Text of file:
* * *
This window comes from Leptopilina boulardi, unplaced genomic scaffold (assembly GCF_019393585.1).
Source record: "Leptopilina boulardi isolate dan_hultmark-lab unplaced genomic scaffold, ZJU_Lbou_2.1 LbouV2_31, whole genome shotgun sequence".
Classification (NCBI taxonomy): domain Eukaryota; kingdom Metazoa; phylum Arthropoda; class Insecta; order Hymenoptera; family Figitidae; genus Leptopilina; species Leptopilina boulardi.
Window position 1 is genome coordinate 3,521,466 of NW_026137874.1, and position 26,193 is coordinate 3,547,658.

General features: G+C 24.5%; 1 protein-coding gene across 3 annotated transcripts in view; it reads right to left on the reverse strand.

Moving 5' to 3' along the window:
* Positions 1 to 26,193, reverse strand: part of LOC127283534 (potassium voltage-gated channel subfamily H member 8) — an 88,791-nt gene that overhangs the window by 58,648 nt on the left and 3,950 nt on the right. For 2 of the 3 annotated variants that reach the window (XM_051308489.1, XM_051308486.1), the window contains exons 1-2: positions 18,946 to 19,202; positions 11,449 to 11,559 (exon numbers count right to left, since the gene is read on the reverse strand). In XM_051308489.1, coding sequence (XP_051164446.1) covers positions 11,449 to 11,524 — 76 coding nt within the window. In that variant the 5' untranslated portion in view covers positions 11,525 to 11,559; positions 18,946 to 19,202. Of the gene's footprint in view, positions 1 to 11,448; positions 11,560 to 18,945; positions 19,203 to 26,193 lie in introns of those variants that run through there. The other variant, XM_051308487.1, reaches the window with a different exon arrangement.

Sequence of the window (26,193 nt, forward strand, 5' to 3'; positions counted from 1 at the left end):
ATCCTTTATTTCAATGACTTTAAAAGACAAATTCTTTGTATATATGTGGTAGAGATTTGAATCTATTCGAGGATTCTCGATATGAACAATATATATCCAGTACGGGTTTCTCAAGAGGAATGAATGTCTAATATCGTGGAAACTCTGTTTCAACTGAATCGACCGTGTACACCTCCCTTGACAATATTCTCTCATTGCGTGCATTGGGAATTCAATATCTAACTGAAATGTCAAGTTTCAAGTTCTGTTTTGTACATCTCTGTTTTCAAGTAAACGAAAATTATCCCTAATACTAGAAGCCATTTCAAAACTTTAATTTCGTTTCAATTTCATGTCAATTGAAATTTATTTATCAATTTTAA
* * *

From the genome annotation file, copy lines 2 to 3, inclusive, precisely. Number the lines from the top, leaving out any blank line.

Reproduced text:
Source record: "Leptopilina boulardi isolate dan_hultmark-lab unplaced genomic scaffold, ZJU_Lbou_2.1 LbouV2_31, whole genome shotgun sequence".
Classification (NCBI taxonomy): domain Eukaryota; kingdom Metazoa; phylum Arthropoda; class Insecta; order Hymenoptera; family Figitidae; genus Leptopilina; species Leptopilina boulardi.